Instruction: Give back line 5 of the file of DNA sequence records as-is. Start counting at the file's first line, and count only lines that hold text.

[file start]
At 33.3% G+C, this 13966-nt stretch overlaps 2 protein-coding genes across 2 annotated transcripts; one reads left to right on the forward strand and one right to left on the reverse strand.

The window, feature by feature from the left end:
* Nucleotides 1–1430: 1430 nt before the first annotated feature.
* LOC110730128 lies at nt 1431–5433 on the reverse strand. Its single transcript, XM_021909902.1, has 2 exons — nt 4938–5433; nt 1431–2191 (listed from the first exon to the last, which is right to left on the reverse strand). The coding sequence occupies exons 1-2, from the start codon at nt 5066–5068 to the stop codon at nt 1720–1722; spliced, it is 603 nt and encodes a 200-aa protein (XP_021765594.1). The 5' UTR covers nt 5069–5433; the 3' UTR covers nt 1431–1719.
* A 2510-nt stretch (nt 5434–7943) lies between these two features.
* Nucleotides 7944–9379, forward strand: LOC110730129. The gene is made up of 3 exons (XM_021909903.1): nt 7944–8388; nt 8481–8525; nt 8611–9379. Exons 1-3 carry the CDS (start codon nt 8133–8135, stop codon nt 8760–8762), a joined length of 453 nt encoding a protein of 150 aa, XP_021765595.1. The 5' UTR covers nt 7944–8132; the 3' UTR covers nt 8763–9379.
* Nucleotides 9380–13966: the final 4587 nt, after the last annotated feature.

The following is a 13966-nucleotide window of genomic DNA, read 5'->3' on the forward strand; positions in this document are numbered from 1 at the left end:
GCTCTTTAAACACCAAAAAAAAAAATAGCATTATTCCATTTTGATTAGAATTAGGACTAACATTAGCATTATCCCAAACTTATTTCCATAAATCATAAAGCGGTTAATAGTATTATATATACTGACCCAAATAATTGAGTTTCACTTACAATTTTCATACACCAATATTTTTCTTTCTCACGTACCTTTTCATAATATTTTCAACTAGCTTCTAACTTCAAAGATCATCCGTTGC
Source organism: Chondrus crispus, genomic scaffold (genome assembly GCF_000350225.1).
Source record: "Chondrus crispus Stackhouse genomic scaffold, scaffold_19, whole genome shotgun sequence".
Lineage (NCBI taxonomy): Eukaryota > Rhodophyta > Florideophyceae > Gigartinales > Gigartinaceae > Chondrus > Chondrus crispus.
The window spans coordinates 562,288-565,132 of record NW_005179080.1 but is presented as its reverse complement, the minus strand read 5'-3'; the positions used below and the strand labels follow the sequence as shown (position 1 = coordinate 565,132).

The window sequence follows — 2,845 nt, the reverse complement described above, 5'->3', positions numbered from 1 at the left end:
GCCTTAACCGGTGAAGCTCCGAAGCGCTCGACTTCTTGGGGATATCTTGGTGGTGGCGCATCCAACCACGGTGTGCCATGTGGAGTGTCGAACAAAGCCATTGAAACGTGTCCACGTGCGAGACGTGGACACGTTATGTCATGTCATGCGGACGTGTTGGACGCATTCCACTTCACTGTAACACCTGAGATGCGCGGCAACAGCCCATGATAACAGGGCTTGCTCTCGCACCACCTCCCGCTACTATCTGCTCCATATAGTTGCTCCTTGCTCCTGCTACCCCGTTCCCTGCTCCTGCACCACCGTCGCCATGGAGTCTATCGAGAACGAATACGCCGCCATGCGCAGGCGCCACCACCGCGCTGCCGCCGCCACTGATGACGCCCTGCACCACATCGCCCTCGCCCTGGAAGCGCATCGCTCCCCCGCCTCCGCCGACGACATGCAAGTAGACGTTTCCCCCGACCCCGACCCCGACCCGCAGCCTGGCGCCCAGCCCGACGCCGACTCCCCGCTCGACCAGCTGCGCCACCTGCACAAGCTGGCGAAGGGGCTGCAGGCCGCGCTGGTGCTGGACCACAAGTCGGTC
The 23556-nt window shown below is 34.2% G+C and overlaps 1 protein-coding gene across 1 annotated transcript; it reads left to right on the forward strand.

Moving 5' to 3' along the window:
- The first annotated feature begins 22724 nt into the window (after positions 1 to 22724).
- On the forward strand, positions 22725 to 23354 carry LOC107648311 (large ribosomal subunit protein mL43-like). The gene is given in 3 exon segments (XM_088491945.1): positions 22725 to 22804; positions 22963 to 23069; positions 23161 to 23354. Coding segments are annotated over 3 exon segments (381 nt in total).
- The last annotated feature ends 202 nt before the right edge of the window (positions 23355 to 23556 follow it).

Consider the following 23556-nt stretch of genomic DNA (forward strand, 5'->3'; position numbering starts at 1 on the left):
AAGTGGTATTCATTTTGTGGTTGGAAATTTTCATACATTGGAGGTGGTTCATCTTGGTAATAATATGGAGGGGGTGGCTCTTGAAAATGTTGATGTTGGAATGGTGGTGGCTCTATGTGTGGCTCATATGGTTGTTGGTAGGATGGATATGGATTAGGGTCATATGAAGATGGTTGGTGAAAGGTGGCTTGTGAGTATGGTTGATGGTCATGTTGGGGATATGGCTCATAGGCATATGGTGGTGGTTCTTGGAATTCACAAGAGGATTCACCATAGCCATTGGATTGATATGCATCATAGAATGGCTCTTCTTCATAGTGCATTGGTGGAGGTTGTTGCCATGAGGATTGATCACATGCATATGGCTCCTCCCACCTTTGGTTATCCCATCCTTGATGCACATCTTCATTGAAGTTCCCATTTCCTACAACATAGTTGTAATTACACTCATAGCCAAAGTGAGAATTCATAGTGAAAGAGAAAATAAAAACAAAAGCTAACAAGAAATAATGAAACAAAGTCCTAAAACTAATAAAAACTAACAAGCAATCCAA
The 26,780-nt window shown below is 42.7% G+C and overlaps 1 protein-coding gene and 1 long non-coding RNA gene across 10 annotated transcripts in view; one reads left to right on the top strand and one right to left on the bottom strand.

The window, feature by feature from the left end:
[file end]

* A 2510-nt stretch (nt 5434–7943) lies between these two features.